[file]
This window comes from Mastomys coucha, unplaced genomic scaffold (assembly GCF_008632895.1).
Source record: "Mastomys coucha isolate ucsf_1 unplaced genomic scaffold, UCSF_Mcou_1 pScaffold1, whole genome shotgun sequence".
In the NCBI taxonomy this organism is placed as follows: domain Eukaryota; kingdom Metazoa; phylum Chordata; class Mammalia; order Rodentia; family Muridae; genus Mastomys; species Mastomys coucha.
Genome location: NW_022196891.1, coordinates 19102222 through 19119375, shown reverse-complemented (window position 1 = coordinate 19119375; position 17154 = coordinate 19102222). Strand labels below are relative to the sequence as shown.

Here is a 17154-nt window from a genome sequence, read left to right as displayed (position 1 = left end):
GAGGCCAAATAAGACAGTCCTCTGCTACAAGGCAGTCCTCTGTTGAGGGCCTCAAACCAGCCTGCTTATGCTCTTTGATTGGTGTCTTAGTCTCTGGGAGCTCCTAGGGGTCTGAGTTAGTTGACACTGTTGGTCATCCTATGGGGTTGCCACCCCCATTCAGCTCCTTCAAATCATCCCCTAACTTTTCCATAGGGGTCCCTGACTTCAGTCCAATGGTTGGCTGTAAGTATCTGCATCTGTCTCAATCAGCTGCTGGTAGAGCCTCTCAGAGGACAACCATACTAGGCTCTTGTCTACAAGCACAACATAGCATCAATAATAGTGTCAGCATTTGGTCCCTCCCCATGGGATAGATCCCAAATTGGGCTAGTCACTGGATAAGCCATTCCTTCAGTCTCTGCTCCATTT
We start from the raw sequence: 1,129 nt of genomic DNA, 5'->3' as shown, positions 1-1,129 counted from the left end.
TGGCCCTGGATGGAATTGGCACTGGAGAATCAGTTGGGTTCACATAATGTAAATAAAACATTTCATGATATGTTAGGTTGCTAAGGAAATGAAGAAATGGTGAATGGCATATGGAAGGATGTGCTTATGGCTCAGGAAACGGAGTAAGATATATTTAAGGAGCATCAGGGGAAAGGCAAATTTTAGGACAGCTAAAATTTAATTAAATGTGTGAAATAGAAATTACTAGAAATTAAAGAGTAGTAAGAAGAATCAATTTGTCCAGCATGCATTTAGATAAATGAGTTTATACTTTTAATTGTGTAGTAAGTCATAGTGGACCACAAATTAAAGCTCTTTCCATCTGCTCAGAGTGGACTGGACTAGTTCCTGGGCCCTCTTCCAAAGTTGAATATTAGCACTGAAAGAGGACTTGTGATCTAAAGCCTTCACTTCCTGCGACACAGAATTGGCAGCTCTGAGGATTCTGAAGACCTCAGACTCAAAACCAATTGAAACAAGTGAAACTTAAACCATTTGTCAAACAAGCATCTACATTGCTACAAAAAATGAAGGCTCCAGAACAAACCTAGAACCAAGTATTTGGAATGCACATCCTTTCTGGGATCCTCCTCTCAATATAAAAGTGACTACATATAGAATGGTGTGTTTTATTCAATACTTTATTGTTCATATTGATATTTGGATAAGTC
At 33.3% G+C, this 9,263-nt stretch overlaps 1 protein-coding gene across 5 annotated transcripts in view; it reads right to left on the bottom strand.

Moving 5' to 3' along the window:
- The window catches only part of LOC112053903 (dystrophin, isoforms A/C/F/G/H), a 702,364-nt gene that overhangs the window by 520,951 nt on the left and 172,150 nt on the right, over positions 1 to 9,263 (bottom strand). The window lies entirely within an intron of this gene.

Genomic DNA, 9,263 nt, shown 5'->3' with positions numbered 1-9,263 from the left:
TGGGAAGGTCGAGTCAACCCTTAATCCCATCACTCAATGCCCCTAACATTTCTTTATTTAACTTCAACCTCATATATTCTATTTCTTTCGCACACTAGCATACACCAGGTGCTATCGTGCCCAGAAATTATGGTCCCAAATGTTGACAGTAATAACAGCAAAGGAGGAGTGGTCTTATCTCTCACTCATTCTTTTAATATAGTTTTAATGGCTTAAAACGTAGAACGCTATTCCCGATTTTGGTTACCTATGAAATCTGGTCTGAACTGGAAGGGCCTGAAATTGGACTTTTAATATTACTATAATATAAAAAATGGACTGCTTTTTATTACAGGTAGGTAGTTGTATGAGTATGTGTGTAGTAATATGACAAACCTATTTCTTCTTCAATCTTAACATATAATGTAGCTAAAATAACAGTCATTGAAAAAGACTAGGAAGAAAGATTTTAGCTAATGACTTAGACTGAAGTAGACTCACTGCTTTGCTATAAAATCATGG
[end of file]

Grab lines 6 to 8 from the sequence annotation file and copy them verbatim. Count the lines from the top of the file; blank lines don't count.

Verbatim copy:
GAGGCCAAATAAGACAGTCCTCTGCTACAAGGCAGTCCTCTGTTGAGGGCCTCAAACCAGCCTGCTTATGCTCTTTGATTGGTGTCTTAGTCTCTGGGAGCTCCTAGGGGTCTGAGTTAGTTGACACTGTTGGTCATCCTATGGGGTTGCCACCCCCATTCAGCTCCTTCAAATCATCCCCTAACTTTTCCATAGGGGTCCCTGACTTCAGTCCAATGGTTGGCTGTAAGTATCTGCATCTGTCTCAATCAGCTGCTGGTAGAGCCTCTCAGAGGACAACCATACTAGGCTCTTGTCTACAAGCACAACATAGCATCAATAATAGTGTCAGCATTTGGTCCCTCCCCATGGGATAGATCCCAAATTGGGCTAGTCACTGGATAAGCCATTCCTTCAGTCTCTGCTCCATTT
We start from the raw sequence: 1,129 nt of genomic DNA, 5'->3' as shown, positions 1-1,129 counted from the left end.
TGGCCCTGGATGGAATTGGCACTGGAGAATCAGTTGGGTTCACATAATGTAAATAAAACATTTCATGATATGTTAGGTTGCTAAGGAAATGAAGAAATGGTGAATGGCATATGGAAGGATGTGCTTATGGCTCAGGAAACGGAGTAAGATATATTTAAGGAGCATCAGGGGAAAGGCAAATTTTAGGACAGCTAAAATTTAATTAAATGTGTGAAATAGAAATTACTAGAAATTAAAGAGTAGTAAGAAGAATCAATTTGTCCAGCATGCATTTAGATAAATGAGTTTATACTTTTAATTGTGTAGTAAGTCATAGTGGACCACAAATTAAAGCTCTTTCCATCTGCTCAGAGTGGACTGGACTAGTTCCTGGGCCCTCTTCCAAAGTTGAATATTAGCACTGAAAGAGGACTTGTGATCTAAAGCCTTCACTTCCTGCGACACAGAATTGGCAGCTCTGAGGATTCTGAAGACCTCAGACTCAAAACCAATTGAAACAAGTGAAACTTAAACCATTTGTCAAACAAGCATCTACATTGCTACAAAAAATGAAGGCTCCAGAACAAACCTAGAACCAAGTATTTGGAATGCACATCCTTTCTGGGATCCTCCTCTCAATATAAAAGTGACTACATATAGAATGGTGTGTTTTATTCAATACTTTATTGTTCATATTGATATTTGGATAAGTC